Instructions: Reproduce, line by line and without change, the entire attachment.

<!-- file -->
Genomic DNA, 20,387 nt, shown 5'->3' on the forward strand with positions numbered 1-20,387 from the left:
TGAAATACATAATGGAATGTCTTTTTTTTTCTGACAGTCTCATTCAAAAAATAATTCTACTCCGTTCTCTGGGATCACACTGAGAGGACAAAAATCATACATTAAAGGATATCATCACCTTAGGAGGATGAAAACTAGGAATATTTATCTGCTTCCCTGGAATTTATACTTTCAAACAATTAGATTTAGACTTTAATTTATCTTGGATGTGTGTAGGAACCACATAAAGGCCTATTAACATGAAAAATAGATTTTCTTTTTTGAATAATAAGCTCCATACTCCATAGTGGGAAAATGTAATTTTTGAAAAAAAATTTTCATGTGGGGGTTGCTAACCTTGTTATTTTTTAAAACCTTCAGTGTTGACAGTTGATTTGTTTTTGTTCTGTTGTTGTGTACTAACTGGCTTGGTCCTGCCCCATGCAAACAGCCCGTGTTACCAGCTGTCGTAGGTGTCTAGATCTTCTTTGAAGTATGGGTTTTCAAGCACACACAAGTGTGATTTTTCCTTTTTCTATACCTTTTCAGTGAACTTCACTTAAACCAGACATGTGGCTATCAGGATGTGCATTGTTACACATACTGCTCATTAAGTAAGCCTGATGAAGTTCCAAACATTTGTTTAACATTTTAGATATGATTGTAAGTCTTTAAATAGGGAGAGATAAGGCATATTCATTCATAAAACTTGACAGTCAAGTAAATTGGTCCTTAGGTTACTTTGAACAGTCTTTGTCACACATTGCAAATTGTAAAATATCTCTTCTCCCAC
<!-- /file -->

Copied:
Genomic DNA, 20,387 nt, shown 5'->3' on the forward strand with positions numbered 1-20,387 from the left:
TGAAATACATAATGGAATGTCTTTTTTTTTCTGACAGTCTCATTCAAAAAATAATTCTACTCCGTTCTCTGGGATCACACTGAGAGGACAAAAATCATACATTAAAGGATATCATCACCTTAGGAGGATGAAAACTAGGAATATTTATCTGCTTCCCTGGAATTTATACTTTCAAACAATTAGATTTAGACTTTAATTTATCTTGGATGTGTGTAGGAACCACATAAAGGCCTATTAACATGAAAAATAGATTTTCTTTTTTGAATAATAAGCTCCATACTCCATAGTGGGAAAATGTAATTTTTGAAAAAAAATTTTCATGTGGGGGTTGCTAACCTTGTTATTTTTTAAAACCTTCAGTGTTGACAGTTGATTTGTTTTTGTTCTGTTGTTGTGTACTAACTGGCTTGGTCCTGCCCCATGCAAACAGCCCGTGTTACCAGCTGTCGTAGGTGTCTAGATCTTCTTTGAAGTATGGGTTTTCAAGCACACACAAGTGTGATTTTTCCTTTTTCTATACCTTTTCAGTGAACTTCACTTAAACCAGACATGTGGCTATCAGGATGTGCATTGTTACACATACTGCTCATTAAGTAAGCCTGATGAAGTTCCAAACATTTGTTTAACATTTTAGATATGATTGTAAGTCTTTAAATAGGGAGAGATAAGGCATATTCATTCATAAAACTTGACAGTCAAGTAAATTGGTCCTTAGGTTACTTTGAACAGTCTTTGTCACACATTGCAAATTGTAAAATATCTCTTCTCCCAC